Monday, September 20, 2021

Ransomware is ‘a solvable problem’, expert maintains

Ransomware could be less of a threat if infosec pros were more disciplined, a panel of experts told a virtual cybersecurity conference.

“We should focus on the vulnerabilities that are used by ransomware and shrink their attack surface,” Srinivas Mukkamala, senior vice-president of cybersecurity products at Ivanti, an asset management provider, said Wednesday during a panel on ransomware on the first day of the two-day Data Connectors Canada East Virtual Cybersecurity conference.

While there are 2,000 vulnerabilities in information systems, internal controls, or system processes that can be exploited by cybercriminals, he said, fewer than 300 are being used by ransomware families.

“This is a solvable problem if you know what 300 vulnerabilities you have to go after and you have exposure to,” he concluded.

In other words, he said, infosec pros need to evaluate the risks particular to their organizations.

“We are still doing a lot of unproductive things,” agreed Ray Boisvert, an associate partner for security strategy at IBM Canada. “We’re failing to fix things fast. We are not being as nimble as the adversaries are. We’re trying to secure everything as opposed to being more strategic in terms of what we protect.”

The biggest problem, argued Andy Stone, CTO for Americas at Pure Storage, is basic cyber hygiene. Infosec leaders don’t understand what in their environment has to be protected.

“Nobody in IT wants to do hygiene,” he added. “If you ask for volunteers to do the hygiene program, people will run from the room. But it’s absolutely critical to solving this problem.”

Detection, speed of recovery should be priorities

“This is not going to be an easy solution,” admitted Boisvert, who called ransomware “a globalized, syndicated industry,”

But, he added, infosec teams aren’t doing a good job of detecting intrusions. That, he said, should be a priority because the dwell time of attackers on networks is still high.

He emphasized the need for risk management, which, he added, means decisions being made at the senior management and board levels.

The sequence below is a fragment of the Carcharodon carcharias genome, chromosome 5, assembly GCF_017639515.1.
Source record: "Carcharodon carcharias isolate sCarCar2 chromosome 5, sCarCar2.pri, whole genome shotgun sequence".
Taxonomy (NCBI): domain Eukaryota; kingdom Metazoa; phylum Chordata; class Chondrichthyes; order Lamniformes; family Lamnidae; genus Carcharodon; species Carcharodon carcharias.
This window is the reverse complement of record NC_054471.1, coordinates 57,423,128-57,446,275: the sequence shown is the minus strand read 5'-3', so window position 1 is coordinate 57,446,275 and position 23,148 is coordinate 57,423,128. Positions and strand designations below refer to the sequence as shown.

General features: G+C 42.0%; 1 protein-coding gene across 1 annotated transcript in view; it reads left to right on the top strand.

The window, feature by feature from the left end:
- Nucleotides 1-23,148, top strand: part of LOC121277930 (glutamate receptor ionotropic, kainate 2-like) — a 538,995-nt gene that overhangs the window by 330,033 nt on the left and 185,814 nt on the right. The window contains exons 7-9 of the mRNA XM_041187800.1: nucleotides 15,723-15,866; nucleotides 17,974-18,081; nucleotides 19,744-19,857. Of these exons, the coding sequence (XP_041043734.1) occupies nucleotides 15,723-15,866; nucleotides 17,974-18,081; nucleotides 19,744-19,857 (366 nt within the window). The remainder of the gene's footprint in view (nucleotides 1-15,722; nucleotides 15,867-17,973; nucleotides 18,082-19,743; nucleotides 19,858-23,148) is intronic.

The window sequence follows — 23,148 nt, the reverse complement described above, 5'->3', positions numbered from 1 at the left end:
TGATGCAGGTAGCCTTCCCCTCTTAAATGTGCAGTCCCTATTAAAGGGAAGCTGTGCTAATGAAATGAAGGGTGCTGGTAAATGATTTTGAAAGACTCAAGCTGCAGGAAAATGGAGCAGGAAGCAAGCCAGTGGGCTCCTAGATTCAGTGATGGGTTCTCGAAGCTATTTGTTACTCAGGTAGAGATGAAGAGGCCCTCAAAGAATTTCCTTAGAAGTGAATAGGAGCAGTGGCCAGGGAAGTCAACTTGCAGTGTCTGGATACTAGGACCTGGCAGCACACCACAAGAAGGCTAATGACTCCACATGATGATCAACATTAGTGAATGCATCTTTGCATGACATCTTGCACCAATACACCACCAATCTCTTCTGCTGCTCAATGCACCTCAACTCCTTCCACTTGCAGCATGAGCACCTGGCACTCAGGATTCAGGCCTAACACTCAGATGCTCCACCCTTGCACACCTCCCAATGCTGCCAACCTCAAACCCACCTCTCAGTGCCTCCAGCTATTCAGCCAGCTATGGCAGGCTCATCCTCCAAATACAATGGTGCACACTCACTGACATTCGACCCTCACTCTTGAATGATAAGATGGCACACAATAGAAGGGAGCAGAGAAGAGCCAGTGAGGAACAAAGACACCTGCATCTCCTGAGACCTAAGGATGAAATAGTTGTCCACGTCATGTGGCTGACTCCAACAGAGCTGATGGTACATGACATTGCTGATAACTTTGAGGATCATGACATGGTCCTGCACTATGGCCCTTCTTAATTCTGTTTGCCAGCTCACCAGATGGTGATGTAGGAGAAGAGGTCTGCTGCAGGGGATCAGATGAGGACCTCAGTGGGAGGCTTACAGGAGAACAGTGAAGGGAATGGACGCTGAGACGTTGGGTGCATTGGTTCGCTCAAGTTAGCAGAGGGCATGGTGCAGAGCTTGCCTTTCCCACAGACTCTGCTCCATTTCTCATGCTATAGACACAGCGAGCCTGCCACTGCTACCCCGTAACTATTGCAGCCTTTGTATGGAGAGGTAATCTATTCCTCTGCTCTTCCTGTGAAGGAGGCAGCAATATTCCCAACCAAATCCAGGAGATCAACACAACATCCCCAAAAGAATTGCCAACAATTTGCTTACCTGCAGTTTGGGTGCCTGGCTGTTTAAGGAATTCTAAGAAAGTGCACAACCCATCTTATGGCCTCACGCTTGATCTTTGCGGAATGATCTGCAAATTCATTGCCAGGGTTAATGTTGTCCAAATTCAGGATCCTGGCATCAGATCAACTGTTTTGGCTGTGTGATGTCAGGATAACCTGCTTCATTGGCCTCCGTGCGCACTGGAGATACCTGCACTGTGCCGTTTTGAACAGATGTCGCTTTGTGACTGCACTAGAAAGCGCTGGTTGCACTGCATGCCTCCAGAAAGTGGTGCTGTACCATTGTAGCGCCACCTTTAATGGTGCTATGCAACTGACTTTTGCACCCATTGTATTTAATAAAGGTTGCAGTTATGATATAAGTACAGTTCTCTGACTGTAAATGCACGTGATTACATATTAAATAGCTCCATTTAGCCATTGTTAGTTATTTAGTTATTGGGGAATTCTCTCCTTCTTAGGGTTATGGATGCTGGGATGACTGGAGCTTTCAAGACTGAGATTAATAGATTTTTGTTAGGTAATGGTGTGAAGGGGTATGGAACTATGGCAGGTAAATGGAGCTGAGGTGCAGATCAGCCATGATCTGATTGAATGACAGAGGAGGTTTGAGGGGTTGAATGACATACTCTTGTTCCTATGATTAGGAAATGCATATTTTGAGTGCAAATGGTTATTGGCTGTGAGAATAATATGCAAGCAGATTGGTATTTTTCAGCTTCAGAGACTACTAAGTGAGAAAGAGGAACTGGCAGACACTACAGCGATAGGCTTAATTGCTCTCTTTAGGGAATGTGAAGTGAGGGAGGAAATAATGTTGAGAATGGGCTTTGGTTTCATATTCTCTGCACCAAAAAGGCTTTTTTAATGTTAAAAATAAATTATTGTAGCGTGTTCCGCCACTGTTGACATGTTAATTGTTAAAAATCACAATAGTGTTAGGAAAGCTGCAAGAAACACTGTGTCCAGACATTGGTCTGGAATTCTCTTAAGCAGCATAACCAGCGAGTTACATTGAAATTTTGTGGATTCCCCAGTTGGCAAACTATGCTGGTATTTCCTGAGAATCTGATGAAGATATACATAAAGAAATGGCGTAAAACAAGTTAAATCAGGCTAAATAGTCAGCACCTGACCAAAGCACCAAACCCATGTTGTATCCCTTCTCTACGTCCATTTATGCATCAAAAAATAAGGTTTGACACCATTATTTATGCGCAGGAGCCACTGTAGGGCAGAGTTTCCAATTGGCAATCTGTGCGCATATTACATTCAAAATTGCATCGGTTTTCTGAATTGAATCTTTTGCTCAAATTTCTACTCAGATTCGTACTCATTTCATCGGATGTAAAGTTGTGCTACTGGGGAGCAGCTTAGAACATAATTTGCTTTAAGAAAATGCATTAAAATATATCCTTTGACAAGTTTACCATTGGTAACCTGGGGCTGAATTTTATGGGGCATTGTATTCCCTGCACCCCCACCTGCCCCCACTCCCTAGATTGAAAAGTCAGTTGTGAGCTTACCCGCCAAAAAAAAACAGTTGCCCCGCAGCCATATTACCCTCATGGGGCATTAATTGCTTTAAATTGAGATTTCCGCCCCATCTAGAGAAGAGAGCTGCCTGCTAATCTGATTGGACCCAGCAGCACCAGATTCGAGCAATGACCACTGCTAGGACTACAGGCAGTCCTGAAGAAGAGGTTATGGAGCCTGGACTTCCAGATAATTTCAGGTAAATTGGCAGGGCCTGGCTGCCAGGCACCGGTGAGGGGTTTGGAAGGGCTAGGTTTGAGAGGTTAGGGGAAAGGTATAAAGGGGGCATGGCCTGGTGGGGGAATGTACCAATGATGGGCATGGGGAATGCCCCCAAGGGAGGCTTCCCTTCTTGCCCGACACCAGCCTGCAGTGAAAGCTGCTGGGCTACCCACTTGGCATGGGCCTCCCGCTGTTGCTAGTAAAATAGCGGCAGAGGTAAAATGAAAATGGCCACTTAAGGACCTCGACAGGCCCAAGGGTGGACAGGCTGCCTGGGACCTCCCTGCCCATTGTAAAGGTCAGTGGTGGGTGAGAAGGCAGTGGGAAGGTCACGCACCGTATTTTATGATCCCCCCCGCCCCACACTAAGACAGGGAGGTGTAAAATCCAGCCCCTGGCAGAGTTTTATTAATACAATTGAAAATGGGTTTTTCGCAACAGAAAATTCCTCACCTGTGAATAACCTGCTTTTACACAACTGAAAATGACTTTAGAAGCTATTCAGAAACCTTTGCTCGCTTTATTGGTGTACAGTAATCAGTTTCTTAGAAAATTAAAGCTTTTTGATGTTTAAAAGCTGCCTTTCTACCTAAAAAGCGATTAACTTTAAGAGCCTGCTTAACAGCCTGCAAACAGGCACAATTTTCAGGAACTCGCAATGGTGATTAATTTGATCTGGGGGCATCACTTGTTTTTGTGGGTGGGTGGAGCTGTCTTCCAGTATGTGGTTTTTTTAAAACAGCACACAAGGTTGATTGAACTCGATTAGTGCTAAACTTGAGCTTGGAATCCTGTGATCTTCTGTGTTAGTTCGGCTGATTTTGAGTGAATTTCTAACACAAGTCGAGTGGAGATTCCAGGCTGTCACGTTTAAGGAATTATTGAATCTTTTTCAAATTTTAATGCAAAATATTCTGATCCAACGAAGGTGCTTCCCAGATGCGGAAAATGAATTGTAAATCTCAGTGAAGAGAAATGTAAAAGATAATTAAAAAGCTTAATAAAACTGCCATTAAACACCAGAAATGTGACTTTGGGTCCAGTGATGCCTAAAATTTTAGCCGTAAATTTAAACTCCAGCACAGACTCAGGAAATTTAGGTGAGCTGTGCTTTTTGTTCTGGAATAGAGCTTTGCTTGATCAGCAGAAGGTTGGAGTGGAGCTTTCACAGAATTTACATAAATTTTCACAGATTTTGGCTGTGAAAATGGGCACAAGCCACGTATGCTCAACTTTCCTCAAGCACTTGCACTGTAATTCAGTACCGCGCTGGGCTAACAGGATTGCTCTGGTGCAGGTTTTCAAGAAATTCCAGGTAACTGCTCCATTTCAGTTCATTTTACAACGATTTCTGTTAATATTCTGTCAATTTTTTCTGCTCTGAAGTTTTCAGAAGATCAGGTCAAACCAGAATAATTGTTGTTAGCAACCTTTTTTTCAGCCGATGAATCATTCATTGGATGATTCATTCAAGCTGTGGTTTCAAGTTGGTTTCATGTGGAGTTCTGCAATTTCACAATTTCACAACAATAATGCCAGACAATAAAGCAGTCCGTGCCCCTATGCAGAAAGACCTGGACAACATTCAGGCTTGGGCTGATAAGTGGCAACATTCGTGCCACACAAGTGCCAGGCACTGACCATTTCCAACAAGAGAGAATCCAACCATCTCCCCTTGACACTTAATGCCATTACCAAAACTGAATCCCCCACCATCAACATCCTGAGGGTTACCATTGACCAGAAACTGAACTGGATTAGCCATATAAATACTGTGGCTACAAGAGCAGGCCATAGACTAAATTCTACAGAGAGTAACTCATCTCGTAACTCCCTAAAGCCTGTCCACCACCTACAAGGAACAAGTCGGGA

Another priority, Stone said, should be recovery time after a successful breach. While many experts talk about the necessity of having backups as a defence for any hack, including ransomware, “backups don’t really matter that much. What matters is speed to recovery.”

CEOs don’t care about the type of backup or where it is stored, he pointed out. They want to know how fast the business will be back online. So infosec pros must think about application tiering: What applications are the most important to recover, and in what order? And how will it be done quickly?

Stress basic hygiene

Stone also argued that there are three places an organization can defend itself: Before, during and after the attack. But in his opinion CISOs should first focus on stopping and detecting a ransomware attack.

That means putting resources into basic cyber hygiene – including understanding the environment, measuring the efficiency of awareness training and table top exercise programs, and having a good program that tracks log data.

The second priority, he argued, should be recovering after an attack.

Mukkamala argued infosec teams need to be proactive by knowing which vulnerabilities in their organization might be targeted by ransomware. This is separate, he added, from threat intelligence.

Many wrongly think fighting ransomware is only about patching software bugs, Mukkamala added. But, he argued, many ransomware attacks also take advantage of hardware and software misconfigurations and coding errors.

Threat actors are moving up the infrastructure stack, he said, noting recent attacks are going after remote access services and the cloud application layer.

“The biggest challenge I see,” said Stone, “is there’s a big gap between the guys and gals with their hands on the keyboard doing security work day to day, and what senior leadership and board understand is going on.”

The board “has the impression …they are protected” because someone has told them they are protected against ransomware, he claimed. “But the reality is this game changes every day you have to continue to invest in this space, to put resources behind it – and you (infosec leaders) have to be transparent with your messages upstream so these folks understand.”

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Jim Love, Chief Content Officer, IT World Canada
Howard Solomon
Howard Solomon
Currently a freelance writer, I'm the former editor of ITWorldCanada.com and Computing Canada. An IT journalist since 1997, I've written for several of ITWC's sister publications including ITBusiness.ca and Computer Dealer News. Before that I was a staff reporter at the Calgary Herald and the Brampton (Ont.) Daily Times. I can be reached at hsolomon [@] soloreporter.com

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